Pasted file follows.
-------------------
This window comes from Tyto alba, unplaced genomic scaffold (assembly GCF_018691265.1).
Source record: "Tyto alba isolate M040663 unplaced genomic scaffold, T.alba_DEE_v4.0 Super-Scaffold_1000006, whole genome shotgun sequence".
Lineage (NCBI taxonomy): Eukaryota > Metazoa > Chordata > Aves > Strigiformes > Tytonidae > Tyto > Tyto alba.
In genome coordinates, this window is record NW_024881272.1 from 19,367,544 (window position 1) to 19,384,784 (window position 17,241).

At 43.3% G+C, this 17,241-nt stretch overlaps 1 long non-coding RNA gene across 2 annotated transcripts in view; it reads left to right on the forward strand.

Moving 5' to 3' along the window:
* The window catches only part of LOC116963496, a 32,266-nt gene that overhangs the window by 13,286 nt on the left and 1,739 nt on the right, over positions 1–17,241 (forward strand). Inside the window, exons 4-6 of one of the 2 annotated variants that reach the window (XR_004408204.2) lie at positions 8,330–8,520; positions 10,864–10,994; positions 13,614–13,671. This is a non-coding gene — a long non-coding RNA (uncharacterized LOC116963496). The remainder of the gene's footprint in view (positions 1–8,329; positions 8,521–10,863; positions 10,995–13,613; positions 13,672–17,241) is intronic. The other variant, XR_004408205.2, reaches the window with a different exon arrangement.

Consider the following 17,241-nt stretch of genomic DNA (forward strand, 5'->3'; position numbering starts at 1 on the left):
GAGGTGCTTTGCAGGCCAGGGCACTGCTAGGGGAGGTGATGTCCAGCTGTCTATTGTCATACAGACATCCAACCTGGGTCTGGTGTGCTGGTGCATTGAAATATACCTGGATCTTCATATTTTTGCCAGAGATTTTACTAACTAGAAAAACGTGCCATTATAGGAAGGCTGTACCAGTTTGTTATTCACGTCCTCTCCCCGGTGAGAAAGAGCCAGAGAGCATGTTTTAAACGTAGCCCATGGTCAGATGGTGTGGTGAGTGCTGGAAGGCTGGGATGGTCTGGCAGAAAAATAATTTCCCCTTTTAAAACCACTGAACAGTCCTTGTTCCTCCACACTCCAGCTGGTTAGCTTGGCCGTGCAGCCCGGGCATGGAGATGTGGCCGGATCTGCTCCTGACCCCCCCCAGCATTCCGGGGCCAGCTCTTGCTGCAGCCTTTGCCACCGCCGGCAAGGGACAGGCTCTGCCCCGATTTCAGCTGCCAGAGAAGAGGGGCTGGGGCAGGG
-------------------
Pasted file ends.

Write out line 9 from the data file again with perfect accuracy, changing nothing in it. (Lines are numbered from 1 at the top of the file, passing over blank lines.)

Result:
GAGGTGCTTTGCAGGCCAGGGCACTGCTAGGGGAGGTGATGTCCAGCTGTCTATTGTCATACAGACATCCAACCTGGGTCTGGTGTGCTGGTGCATTGAAATATACCTGGATCTTCATATTTTTGCCAGAGATTTTACTAACTAGAAAAACGTGCCATTATAGGAAGGCTGTACCAGTTTGTTATTCACGTCCTCTCCCCGGTGAGAAAGAGCCAGAGAGCATGTTTTAAACGTAGCCCATGGTCAGATGGTGTGGTGAGTGCTGGAAGGCTGGGATGGTCTGGCAGAAAAATAATTTCCCCTTTTAAAACCACTGAACAGTCCTTGTTCCTCCACACTCCAGCTGGTTAGCTTGGCCGTGCAGCCCGGGCATGGAGATGTGGCCGGATCTGCTCCTGACCCCCCCCAGCATTCCGGGGCCAGCTCTTGCTGCAGCCTTTGCCACCGCCGGCAAGGGACAGGCTCTGCCCCGATTTCAGCTGCCAGAGAAGAGGGGCTGGGGCAGGG